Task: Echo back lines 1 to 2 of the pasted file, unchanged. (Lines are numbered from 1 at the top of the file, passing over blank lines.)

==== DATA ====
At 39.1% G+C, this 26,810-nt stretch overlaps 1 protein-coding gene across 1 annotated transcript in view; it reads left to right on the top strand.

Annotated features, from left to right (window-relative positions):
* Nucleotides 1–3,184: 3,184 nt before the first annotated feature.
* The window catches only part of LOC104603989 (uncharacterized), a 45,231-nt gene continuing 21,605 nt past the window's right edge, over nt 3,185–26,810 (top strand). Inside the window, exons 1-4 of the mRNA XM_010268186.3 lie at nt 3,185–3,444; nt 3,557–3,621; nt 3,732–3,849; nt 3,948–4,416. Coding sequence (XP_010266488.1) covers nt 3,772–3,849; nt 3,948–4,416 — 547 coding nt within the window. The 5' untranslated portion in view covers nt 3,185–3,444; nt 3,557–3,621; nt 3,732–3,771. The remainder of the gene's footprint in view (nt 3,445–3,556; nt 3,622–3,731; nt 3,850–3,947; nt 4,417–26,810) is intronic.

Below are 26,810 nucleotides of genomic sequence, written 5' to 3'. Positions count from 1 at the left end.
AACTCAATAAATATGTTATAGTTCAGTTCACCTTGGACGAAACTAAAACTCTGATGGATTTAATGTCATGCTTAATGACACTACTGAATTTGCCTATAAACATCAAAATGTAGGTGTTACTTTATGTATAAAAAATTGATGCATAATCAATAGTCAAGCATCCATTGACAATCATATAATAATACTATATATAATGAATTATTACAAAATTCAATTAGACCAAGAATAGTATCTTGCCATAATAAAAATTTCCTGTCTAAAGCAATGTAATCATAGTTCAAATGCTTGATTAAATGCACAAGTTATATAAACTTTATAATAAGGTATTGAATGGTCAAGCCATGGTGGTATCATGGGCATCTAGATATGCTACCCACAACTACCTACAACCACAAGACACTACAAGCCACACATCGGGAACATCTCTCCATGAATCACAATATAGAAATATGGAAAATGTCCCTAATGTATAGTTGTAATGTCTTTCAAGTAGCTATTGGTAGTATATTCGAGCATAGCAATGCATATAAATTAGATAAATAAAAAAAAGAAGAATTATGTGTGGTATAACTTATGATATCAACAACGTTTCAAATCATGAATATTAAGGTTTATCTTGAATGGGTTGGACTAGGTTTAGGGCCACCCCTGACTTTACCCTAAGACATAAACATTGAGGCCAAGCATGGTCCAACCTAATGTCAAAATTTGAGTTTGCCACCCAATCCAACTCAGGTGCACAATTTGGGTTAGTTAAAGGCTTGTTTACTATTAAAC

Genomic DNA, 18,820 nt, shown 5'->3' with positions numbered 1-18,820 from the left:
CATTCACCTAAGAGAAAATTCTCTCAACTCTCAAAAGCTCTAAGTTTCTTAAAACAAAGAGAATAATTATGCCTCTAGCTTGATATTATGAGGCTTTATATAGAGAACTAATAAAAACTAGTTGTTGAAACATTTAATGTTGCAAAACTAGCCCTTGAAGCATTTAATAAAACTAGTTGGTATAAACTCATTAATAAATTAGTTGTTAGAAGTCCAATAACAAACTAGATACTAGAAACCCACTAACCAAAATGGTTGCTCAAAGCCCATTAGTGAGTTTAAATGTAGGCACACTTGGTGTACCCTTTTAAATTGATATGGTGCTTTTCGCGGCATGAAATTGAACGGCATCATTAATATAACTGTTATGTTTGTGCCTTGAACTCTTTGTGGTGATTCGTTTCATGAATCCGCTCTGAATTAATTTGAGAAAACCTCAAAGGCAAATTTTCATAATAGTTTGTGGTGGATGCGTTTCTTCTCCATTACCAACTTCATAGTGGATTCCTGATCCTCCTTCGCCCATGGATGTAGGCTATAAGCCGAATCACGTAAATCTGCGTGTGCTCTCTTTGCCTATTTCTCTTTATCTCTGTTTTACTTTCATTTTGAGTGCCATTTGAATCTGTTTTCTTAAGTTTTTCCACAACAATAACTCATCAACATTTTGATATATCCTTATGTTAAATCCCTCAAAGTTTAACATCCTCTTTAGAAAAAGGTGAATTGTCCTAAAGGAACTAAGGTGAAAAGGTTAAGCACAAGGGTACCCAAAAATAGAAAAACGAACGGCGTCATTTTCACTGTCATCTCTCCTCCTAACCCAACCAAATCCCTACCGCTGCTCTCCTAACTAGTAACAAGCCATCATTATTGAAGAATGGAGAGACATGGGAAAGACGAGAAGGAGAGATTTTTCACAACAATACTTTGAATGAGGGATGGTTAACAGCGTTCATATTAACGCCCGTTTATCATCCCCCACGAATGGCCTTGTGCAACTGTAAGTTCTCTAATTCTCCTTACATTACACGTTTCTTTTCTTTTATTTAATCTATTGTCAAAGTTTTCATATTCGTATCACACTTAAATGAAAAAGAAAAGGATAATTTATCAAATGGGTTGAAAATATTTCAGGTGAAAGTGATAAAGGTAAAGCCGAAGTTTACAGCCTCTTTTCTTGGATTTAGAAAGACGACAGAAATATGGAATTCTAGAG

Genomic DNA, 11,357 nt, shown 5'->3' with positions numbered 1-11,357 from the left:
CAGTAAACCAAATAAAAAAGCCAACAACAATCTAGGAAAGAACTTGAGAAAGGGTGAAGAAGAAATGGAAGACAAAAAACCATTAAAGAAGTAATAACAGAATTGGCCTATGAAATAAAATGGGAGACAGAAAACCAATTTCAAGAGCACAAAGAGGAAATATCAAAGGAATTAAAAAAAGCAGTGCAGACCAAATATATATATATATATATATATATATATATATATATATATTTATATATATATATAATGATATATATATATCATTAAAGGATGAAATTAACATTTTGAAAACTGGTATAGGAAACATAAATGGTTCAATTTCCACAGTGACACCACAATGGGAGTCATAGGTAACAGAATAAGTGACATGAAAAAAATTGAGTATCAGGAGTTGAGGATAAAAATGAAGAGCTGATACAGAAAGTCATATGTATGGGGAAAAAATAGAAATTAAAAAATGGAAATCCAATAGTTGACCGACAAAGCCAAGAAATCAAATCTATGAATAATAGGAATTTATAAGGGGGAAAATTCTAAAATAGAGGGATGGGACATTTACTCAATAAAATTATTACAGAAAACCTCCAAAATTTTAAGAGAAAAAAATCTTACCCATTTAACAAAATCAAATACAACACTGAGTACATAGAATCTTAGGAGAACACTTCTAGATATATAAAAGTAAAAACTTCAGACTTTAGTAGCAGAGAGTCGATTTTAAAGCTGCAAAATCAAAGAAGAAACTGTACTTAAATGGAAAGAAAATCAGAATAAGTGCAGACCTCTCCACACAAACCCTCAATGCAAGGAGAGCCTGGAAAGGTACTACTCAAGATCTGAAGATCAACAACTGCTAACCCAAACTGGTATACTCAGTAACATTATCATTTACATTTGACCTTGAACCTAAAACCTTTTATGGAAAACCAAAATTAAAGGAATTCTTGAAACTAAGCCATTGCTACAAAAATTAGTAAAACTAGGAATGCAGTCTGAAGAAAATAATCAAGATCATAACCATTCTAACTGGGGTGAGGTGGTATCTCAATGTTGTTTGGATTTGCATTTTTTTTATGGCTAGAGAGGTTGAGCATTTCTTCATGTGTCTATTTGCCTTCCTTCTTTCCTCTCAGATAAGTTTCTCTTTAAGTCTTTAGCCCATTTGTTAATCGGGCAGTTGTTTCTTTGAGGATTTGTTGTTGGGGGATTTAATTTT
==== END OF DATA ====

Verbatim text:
At 39.1% G+C, this 26,810-nt stretch overlaps 1 protein-coding gene across 1 annotated transcript in view; it reads left to right on the top strand.

Annotated features, from left to right (window-relative positions):